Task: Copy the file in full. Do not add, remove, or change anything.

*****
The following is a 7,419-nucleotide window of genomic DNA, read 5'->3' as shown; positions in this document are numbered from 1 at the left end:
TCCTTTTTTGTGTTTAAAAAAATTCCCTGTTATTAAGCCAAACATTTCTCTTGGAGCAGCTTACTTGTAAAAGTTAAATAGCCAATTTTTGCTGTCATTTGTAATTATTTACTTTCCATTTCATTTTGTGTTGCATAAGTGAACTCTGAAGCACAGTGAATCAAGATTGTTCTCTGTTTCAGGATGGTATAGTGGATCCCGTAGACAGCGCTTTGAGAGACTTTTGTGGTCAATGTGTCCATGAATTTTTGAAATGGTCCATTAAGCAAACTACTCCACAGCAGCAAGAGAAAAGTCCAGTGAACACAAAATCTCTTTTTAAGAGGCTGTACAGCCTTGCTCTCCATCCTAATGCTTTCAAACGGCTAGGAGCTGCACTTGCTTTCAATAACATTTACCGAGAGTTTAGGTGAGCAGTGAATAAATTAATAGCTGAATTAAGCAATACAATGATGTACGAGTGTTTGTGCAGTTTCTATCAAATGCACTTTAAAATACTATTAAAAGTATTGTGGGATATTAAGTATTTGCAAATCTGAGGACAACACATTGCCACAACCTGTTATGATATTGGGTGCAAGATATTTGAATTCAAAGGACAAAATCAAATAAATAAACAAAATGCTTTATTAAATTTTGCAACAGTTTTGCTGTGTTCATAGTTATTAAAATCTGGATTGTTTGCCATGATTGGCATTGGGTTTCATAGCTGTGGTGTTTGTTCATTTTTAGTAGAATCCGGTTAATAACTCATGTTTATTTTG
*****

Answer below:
The following is a 7,419-nucleotide window of genomic DNA, read 5'->3' as shown; positions in this document are numbered from 1 at the left end:
TCCTTTTTTGTGTTTAAAAAAATTCCCTGTTATTAAGCCAAACATTTCTCTTGGAGCAGCTTACTTGTAAAAGTTAAATAGCCAATTTTTGCTGTCATTTGTAATTATTTACTTTCCATTTCATTTTGTGTTGCATAAGTGAACTCTGAAGCACAGTGAATCAAGATTGTTCTCTGTTTCAGGATGGTATAGTGGATCCCGTAGACAGCGCTTTGAGAGACTTTTGTGGTCAATGTGTCCATGAATTTTTGAAATGGTCCATTAAGCAAACTACTCCACAGCAGCAAGAGAAAAGTCCAGTGAACACAAAATCTCTTTTTAAGAGGCTGTACAGCCTTGCTCTCCATCCTAATGCTTTCAAACGGCTAGGAGCTGCACTTGCTTTCAATAACATTTACCGAGAGTTTAGGTGAGCAGTGAATAAATTAATAGCTGAATTAAGCAATACAATGATGTACGAGTGTTTGTGCAGTTTCTATCAAATGCACTTTAAAATACTATTAAAAGTATTGTGGGATATTAAGTATTTGCAAATCTGAGGACAACACATTGCCACAACCTGTTATGATATTGGGTGCAAGATATTTGAATTCAAAGGACAAAATCAAATAAATAAACAAAATGCTTTATTAAATTTTGCAACAGTTTTGCTGTGTTCATAGTTATTAAAATCTGGATTGTTTGCCATGATTGGCATTGGGTTTCATAGCTGTGGTGTTTGTTCATTTTTAGTAGAATCCGGTTAATAACTCATGTTTATTTTG